Obituary: Ronnie Gray, industrialist and hotelier

Born: 12 January, 1937, in Glasgow. Died: 21 March, 2015, in Edinburgh, aged 78

Ronnie Gray: Industrialist whose firm set up the Edinburgh Canal Centre and revived the Bridge Inn

Ronnie Gray, the Scottish industrialist and hotelier, has died in Edinburgh aged 78.

Ronnie Gray was the founder and chief executive of Polbeth Packaging, one of the first start-up companies to base itself in Livingston and go on to become a UK-wide business. He also co-founded Lowland Inns Ltd, which was most noted for creating the Edinburgh Canal Centre at the Bridge Inn, Ratho, revitalising the Scottish Lowland Canal system.

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In later life, his interests included being a non-executive director of the Royal College of Surgeons and mentor to numerous small- and medium-sized Scottish businesses through his pro bono work with Business Mentoring Scotland, for Scottish Enterprise.

Born in Glasgow in 1937, Gray attended the Edinburgh Academy. After a gap year as an interpreter in the emerging resort hotels of the Cosa Brava, he trained in the hotel business with the Savoy Hotel Group in London.

After a decade of hotel management he switched track in the early 1960s to packaging, joining Willkie and Paul in Slateford, Edinburgh. Gray rose to be the managing director, having successfully diversified the metal box business into thermo-plastic packaging during the 1970s. Willkie and Paul closed in 1983, when parent company Scotcros famously failed.

Joined by two senior colleagues from sales and manufacturing, in 1983 Gray founded Polbeth Packaging Ltd with support from Livingston Council, which was then promoting Livingston as a trade and industry “new town”. As chief executive, Gray led Polbeth to success as the management team exploited the opportunity created by the Scotcros failure and then moved into new markets, opening plants in England and supplying customers across Europe.

As a major thermoformed container firm, Polbeth Packaging became a significant employer and corporate citizen in central Scotland.

In 1990, Polbeth was acquired by the Packaging Corporation of America (PCA) in a deal that saw Gray shuttling to and from the USA on Concorde. Over the following years he oversaw PCA’s expansion in the UK both through organic growth and two major acquisitions, and the beginning of a presence in Europe.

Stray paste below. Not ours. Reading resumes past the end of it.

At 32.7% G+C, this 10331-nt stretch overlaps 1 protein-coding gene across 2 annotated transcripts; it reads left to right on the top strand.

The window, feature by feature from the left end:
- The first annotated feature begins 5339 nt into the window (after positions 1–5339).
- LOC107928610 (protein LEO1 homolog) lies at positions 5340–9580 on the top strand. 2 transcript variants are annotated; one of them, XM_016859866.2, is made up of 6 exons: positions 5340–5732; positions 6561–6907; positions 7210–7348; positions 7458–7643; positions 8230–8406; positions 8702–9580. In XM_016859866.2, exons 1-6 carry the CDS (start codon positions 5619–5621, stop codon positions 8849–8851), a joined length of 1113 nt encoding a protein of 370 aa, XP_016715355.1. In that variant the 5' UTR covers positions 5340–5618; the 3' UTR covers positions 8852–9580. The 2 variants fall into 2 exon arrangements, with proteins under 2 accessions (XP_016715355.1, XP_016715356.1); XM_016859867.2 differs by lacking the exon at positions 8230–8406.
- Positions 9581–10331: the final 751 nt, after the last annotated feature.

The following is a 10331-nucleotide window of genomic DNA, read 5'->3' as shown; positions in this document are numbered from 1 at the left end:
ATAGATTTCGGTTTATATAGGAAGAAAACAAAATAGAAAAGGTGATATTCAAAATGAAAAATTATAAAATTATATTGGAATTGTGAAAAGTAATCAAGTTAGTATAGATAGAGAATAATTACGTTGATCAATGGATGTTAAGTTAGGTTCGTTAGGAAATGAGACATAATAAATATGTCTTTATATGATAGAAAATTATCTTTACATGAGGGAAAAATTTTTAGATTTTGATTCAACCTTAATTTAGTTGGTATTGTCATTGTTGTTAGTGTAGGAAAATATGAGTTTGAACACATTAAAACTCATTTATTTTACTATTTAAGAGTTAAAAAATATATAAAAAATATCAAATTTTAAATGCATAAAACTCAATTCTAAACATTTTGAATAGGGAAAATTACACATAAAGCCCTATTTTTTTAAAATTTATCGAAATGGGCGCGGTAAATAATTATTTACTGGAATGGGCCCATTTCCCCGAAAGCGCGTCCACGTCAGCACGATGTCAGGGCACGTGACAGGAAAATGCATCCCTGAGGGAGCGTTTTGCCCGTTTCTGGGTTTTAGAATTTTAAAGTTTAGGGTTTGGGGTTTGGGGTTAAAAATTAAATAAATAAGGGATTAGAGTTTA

As a highly respected international leader in the packaging industry, Gray served pro bono as the chairman of the Packaging and Industrial Films Association (PIFA). Alongside promoting the industry, he made significant progress spearheading environmental standards and improvements in the disposal of waste product from packaging. Gray retired from PCA in 1996. He was widely regarded as a thoughtful and forward-looking leader who inspired great loyalty.

Meanwhile, Gray’s interest in the hospitality business saw him and two other investors create Lowland Inns Ltd in 1970. In 1971 Lowland Inns’ first acquisition was the Bridge Inn, then an old, run-down pub on the disused Union Canal in Ratho, Midlothian.

With the appointment of a dynamic general manager, the building was converted into one of the first mid-market destination gastropubs in central Scotland.

Gray and fellow investors then alighted on the idea of building a cruising barge-restaurant on the Union Canal, offering a unique waterfront and cruising dining experience for family parties and weddings. The Bridge Inn would be the hub.

Although they didn’t know it at the time, the subsequent arrival of The Pride of the Union kick-started the regeneration and restoration of the Scottish Lowland Canal system and, indeed, the canal boating-building industry.

The challenges were enormous. The canal was in disrepair but after much effort and with great support The Pride of the Union became a highly successful and profitable venture. The company went on to make other acquisitions, including the Penny Post in Perth; Torwoodlea Hotel in Larbert; and the Sun Inn, Dalkeith.

In 1987 the Bridge Inn was expanded and became the Edinburgh Canal Centre with a new restaurant called The Pop Inn and two new boats – The Pride of Belhaven and The Ratho Princess – were added to the fleet.

To this day, the Bridge Inn complex remains one of Scotland’s most successful and enduring hospitality ventures. Gray relinquished his holding in the company in 1997.

In retirement spent mostly in Spain and Edinburgh, Gray remained an active member of the business community. He mentored many small- and medium-sized Edinburgh businesses on behalf of Scottish Enterprise and the Scottish Chamber of Commerce.

He was also a non-executive director of the Royal College of Surgeons, Edinburgh.

Ronnie Gray died peacefully at home in Edinburgh on 21 March. He is survived by his wife, Wendy, and their son and daughter.